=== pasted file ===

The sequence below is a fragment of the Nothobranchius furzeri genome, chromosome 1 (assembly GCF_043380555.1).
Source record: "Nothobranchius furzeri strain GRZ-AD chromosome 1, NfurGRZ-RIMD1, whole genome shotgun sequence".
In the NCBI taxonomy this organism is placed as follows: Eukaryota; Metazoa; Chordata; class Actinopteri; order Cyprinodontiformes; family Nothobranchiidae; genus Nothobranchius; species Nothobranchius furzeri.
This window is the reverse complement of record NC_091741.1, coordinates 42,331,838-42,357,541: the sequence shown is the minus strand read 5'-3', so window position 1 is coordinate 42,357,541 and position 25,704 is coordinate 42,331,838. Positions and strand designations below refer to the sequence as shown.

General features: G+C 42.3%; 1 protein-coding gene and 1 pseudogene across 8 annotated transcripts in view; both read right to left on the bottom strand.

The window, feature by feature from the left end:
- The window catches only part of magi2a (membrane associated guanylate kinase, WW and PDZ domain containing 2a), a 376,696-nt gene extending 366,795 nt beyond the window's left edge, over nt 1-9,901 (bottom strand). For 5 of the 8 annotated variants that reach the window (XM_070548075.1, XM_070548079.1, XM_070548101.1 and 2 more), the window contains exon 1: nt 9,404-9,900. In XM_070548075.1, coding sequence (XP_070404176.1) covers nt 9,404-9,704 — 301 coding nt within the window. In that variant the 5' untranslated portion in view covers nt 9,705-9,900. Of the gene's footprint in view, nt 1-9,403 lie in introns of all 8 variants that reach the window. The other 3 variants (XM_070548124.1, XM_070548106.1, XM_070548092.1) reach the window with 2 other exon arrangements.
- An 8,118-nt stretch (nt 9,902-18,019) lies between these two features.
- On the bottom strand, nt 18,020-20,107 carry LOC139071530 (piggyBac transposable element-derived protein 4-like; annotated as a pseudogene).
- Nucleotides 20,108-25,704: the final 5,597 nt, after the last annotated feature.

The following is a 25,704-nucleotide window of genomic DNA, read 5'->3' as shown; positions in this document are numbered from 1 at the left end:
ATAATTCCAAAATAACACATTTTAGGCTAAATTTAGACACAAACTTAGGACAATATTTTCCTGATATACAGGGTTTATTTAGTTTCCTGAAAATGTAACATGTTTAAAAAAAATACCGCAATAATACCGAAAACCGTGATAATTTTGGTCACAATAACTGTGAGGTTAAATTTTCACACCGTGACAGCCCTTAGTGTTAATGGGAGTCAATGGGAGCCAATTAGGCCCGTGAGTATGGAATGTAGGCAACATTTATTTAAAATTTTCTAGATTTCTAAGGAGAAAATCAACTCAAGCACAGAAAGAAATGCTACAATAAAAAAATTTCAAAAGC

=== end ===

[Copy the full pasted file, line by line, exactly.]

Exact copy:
The sequence below is a fragment of the Nothobranchius furzeri genome, chromosome 1 (assembly GCF_043380555.1).
Source record: "Nothobranchius furzeri strain GRZ-AD chromosome 1, NfurGRZ-RIMD1, whole genome shotgun sequence".
In the NCBI taxonomy this organism is placed as follows: Eukaryota; Metazoa; Chordata; class Actinopteri; order Cyprinodontiformes; family Nothobranchiidae; genus Nothobranchius; species Nothobranchius furzeri.
This window is the reverse complement of record NC_091741.1, coordinates 42,331,838-42,357,541: the sequence shown is the minus strand read 5'-3', so window position 1 is coordinate 42,357,541 and position 25,704 is coordinate 42,331,838. Positions and strand designations below refer to the sequence as shown.

General features: G+C 42.3%; 1 protein-coding gene and 1 pseudogene across 8 annotated transcripts in view; both read right to left on the bottom strand.

The window, feature by feature from the left end:
- The window catches only part of magi2a (membrane associated guanylate kinase, WW and PDZ domain containing 2a), a 376,696-nt gene extending 366,795 nt beyond the window's left edge, over nt 1-9,901 (bottom strand). For 5 of the 8 annotated variants that reach the window (XM_070548075.1, XM_070548079.1, XM_070548101.1 and 2 more), the window contains exon 1: nt 9,404-9,900. In XM_070548075.1, coding sequence (XP_070404176.1) covers nt 9,404-9,704 — 301 coding nt within the window. In that variant the 5' untranslated portion in view covers nt 9,705-9,900. Of the gene's footprint in view, nt 1-9,403 lie in introns of all 8 variants that reach the window. The other 3 variants (XM_070548124.1, XM_070548106.1, XM_070548092.1) reach the window with 2 other exon arrangements.
- An 8,118-nt stretch (nt 9,902-18,019) lies between these two features.
- On the bottom strand, nt 18,020-20,107 carry LOC139071530 (piggyBac transposable element-derived protein 4-like; annotated as a pseudogene).
- Nucleotides 20,108-25,704: the final 5,597 nt, after the last annotated feature.

The following is a 25,704-nucleotide window of genomic DNA, read 5'->3' as shown; positions in this document are numbered from 1 at the left end:
ATAATTCCAAAATAACACATTTTAGGCTAAATTTAGACACAAACTTAGGACAATATTTTCCTGATATACAGGGTTTATTTAGTTTCCTGAAAATGTAACATGTTTAAAAAAAATACCGCAATAATACCGAAAACCGTGATAATTTTGGTCACAATAACTGTGAGGTTAAATTTTCACACCGTGACAGCCCTTAGTGTTAATGGGAGTCAATGGGAGCCAATTAGGCCCGTGAGTATGGAATGTAGGCAACATTTATTTAAAATTTTCTAGATTTCTAAGGAGAAAATCAACTCAAGCACAGAAAGAAATGCTACAATAAAAAAATTTCAAAAGC